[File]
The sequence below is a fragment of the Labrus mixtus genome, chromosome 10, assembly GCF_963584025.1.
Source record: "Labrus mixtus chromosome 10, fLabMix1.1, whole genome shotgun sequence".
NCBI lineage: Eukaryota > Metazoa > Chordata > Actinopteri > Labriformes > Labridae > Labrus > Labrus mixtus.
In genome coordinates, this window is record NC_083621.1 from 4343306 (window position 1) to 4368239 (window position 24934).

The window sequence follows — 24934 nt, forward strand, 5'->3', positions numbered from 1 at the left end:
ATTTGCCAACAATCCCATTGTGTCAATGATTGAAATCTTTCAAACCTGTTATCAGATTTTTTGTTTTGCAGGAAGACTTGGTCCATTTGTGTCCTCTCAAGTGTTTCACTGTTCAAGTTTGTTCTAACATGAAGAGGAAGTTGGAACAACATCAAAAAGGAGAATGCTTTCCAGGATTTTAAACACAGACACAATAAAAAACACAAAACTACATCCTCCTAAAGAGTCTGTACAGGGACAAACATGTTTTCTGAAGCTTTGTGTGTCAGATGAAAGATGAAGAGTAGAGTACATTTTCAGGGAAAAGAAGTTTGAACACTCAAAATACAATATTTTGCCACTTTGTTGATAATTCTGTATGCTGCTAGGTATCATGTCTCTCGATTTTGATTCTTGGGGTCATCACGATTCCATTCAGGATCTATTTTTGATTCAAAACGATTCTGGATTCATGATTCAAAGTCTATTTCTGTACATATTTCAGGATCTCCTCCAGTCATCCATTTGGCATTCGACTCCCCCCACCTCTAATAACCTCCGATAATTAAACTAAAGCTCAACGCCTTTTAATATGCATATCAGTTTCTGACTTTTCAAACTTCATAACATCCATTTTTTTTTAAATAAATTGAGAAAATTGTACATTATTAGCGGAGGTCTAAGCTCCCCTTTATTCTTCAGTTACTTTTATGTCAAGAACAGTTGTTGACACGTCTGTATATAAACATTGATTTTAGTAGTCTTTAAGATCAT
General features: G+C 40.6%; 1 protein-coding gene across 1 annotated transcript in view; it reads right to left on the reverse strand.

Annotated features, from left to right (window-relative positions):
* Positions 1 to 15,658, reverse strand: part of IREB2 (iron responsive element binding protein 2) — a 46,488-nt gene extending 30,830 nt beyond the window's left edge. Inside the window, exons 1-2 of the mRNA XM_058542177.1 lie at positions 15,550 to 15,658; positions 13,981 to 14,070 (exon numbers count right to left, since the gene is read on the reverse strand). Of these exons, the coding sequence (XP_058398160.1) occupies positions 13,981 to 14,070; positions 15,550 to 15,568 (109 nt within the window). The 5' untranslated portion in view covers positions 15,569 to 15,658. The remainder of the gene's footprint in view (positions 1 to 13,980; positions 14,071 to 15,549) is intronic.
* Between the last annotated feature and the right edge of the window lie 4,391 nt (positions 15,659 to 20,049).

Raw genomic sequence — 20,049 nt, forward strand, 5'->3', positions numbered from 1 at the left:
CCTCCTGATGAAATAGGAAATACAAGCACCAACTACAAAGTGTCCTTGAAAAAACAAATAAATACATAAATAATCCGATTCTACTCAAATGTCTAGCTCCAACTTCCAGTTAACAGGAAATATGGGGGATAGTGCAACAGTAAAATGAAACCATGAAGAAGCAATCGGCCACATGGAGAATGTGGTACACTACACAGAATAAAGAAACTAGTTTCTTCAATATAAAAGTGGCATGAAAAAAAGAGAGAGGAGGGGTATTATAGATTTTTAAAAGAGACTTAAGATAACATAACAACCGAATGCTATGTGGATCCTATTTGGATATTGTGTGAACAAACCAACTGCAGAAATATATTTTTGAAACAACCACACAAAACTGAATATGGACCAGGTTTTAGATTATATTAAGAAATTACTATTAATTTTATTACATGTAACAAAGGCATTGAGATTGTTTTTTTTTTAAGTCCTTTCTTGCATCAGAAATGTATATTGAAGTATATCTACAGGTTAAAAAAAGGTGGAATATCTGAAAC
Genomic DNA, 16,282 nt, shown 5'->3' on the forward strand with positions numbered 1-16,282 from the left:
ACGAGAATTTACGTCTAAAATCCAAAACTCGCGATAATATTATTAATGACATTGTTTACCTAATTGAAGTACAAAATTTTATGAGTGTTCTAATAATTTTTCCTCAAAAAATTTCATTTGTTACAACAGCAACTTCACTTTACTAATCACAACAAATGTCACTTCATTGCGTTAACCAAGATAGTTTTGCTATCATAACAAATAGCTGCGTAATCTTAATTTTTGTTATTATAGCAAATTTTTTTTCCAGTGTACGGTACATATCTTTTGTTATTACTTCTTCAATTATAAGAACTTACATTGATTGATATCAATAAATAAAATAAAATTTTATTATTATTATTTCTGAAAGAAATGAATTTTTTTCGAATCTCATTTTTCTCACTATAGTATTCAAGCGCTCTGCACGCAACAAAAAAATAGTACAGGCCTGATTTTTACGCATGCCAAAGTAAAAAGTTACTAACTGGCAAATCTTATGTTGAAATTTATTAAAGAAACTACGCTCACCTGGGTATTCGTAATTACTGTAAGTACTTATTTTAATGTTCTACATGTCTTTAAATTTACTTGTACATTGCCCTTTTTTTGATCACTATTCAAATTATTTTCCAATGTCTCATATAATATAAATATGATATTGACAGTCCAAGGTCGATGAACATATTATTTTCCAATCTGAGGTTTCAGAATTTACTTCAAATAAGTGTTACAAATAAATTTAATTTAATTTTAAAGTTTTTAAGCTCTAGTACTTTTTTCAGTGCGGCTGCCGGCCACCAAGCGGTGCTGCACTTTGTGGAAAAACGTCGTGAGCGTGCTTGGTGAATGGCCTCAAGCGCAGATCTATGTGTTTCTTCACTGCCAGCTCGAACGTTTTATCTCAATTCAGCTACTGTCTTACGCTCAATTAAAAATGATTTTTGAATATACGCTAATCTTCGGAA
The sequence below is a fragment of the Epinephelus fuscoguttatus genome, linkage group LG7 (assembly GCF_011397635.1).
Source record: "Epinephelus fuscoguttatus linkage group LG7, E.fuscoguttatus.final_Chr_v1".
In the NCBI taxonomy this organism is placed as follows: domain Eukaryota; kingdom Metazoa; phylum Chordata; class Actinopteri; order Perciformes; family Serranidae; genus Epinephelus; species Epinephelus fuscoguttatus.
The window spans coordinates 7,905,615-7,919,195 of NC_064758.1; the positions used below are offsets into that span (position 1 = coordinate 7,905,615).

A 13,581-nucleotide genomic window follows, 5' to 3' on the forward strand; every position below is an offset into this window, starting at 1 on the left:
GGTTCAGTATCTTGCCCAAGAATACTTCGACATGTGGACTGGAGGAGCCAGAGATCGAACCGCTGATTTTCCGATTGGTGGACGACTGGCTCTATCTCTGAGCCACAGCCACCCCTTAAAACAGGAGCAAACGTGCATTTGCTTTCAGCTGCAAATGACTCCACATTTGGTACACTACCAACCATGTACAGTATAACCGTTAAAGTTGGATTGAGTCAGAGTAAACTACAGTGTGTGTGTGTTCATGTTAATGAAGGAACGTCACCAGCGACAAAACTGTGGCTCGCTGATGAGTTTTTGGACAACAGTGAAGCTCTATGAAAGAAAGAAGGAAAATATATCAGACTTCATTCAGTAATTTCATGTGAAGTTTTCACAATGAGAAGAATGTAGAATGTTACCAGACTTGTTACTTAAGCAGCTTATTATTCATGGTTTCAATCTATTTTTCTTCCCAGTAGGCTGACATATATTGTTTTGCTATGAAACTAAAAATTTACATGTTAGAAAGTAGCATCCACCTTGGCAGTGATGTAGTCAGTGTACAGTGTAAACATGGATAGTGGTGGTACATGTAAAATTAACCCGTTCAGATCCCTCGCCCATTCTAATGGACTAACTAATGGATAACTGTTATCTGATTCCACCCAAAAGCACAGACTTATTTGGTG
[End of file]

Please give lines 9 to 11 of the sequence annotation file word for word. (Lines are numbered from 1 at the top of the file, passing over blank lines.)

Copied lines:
* Positions 1 to 15,658, reverse strand: part of IREB2 (iron responsive element binding protein 2) — a 46,488-nt gene extending 30,830 nt beyond the window's left edge. Inside the window, exons 1-2 of the mRNA XM_058542177.1 lie at positions 15,550 to 15,658; positions 13,981 to 14,070 (exon numbers count right to left, since the gene is read on the reverse strand). Of these exons, the coding sequence (XP_058398160.1) occupies positions 13,981 to 14,070; positions 15,550 to 15,568 (109 nt within the window). The 5' untranslated portion in view covers positions 15,569 to 15,658. The remainder of the gene's footprint in view (positions 1 to 13,980; positions 14,071 to 15,549) is intronic.
* Between the last annotated feature and the right edge of the window lie 4,391 nt (positions 15,659 to 20,049).

Raw genomic sequence — 20,049 nt, forward strand, 5'->3', positions numbered from 1 at the left: